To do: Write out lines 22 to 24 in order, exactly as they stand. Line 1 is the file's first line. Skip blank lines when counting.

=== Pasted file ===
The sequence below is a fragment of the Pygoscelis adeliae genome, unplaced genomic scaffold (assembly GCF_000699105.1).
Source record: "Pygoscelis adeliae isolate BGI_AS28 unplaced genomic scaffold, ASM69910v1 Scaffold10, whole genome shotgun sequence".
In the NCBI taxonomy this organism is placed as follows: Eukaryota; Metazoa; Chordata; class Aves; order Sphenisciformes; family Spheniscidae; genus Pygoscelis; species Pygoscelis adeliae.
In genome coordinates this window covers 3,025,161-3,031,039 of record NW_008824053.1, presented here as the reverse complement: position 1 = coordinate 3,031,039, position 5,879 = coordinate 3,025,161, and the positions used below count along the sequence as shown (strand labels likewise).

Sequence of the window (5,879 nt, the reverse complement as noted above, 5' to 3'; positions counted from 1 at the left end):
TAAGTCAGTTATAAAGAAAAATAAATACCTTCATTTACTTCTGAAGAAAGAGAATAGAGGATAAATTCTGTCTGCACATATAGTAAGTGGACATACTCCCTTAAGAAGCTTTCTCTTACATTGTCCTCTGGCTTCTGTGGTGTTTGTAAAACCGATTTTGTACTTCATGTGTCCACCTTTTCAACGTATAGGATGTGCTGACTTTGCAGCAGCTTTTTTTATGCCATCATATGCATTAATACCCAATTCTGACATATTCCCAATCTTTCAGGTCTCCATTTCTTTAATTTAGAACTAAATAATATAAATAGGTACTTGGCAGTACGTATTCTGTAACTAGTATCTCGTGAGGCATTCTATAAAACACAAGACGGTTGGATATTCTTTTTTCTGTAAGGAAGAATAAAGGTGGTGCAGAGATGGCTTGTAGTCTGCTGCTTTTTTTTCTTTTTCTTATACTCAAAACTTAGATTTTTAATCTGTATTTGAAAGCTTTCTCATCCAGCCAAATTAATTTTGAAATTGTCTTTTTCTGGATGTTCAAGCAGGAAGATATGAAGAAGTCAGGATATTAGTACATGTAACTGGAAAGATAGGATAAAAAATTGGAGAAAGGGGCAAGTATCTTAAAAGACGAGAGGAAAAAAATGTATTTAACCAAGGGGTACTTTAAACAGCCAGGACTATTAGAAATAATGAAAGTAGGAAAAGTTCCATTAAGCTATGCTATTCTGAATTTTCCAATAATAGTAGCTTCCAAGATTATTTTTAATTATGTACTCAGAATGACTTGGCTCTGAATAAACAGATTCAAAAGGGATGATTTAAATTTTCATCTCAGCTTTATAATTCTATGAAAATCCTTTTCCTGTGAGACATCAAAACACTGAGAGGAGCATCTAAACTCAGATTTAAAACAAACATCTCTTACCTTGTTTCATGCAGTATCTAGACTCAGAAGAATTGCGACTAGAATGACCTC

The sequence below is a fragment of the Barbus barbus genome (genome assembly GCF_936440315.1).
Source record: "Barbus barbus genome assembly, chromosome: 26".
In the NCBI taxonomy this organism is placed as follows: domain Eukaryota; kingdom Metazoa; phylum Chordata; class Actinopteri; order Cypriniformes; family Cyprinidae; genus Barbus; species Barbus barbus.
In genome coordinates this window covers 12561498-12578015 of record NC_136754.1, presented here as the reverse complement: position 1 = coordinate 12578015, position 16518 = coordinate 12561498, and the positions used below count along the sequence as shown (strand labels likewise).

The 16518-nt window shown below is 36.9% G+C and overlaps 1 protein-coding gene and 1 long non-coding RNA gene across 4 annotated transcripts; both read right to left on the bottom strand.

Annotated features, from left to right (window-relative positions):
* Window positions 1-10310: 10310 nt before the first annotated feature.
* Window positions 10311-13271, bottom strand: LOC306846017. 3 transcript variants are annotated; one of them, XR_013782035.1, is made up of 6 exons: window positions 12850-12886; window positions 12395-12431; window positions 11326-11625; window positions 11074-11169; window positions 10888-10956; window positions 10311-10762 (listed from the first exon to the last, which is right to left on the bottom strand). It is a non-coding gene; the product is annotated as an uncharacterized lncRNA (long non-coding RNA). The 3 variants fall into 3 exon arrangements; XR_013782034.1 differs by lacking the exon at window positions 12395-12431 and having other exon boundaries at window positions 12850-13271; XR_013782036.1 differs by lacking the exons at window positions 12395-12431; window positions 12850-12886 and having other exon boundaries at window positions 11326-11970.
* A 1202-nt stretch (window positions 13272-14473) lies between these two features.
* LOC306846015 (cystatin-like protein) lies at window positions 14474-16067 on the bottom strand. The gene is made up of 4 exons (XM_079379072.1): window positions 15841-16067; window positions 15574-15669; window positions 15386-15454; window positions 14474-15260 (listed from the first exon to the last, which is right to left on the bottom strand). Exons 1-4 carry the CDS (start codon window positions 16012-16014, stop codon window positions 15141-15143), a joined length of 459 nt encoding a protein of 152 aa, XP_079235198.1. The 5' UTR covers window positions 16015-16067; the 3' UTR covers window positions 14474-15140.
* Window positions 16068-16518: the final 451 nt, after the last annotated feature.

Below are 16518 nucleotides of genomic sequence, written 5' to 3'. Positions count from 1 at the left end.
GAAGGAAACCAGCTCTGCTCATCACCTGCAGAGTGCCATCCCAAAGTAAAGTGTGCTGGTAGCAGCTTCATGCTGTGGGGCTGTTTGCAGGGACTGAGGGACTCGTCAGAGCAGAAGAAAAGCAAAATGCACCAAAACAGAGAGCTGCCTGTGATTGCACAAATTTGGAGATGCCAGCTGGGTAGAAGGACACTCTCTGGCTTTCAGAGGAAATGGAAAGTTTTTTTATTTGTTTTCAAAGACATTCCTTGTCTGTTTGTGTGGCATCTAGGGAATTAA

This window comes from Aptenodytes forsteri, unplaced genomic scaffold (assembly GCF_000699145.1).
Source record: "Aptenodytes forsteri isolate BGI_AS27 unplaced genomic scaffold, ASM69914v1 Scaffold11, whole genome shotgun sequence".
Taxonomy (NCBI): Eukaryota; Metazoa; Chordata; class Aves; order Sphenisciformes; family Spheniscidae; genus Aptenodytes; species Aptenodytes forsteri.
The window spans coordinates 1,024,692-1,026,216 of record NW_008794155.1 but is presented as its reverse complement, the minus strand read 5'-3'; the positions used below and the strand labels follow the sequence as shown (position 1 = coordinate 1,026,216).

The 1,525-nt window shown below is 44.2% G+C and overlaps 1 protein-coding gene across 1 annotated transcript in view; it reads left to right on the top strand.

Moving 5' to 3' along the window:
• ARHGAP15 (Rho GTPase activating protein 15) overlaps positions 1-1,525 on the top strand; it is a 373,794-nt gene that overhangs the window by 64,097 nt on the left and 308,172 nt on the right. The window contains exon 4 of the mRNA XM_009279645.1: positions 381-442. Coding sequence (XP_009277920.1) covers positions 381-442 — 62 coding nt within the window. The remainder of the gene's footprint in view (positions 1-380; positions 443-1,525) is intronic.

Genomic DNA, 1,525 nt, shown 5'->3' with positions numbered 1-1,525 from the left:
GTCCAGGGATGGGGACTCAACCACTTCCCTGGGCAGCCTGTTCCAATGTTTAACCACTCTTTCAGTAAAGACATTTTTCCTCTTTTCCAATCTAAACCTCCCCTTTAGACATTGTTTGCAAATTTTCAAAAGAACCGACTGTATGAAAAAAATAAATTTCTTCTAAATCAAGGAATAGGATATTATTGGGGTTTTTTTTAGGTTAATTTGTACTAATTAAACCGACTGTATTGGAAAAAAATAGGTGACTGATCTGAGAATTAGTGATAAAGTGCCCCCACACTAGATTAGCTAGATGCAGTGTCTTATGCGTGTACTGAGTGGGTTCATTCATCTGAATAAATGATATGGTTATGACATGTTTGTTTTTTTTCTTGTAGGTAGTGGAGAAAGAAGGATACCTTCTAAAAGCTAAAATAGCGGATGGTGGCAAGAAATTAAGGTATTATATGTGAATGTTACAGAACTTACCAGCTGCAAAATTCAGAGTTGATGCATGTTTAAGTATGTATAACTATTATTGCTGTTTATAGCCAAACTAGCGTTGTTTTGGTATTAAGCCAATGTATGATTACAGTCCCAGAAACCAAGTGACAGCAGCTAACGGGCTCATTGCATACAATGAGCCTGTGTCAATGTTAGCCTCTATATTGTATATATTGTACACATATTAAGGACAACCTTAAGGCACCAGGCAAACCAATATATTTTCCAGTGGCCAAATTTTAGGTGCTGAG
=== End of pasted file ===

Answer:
Taxonomy (NCBI): Eukaryota; Metazoa; Chordata; class Aves; order Sphenisciformes; family Spheniscidae; genus Aptenodytes; species Aptenodytes forsteri.
The window spans coordinates 1,024,692-1,026,216 of record NW_008794155.1 but is presented as its reverse complement, the minus strand read 5'-3'; the positions used below and the strand labels follow the sequence as shown (position 1 = coordinate 1,026,216).

The 1,525-nt window shown below is 44.2% G+C and overlaps 1 protein-coding gene across 1 annotated transcript in view; it reads left to right on the top strand.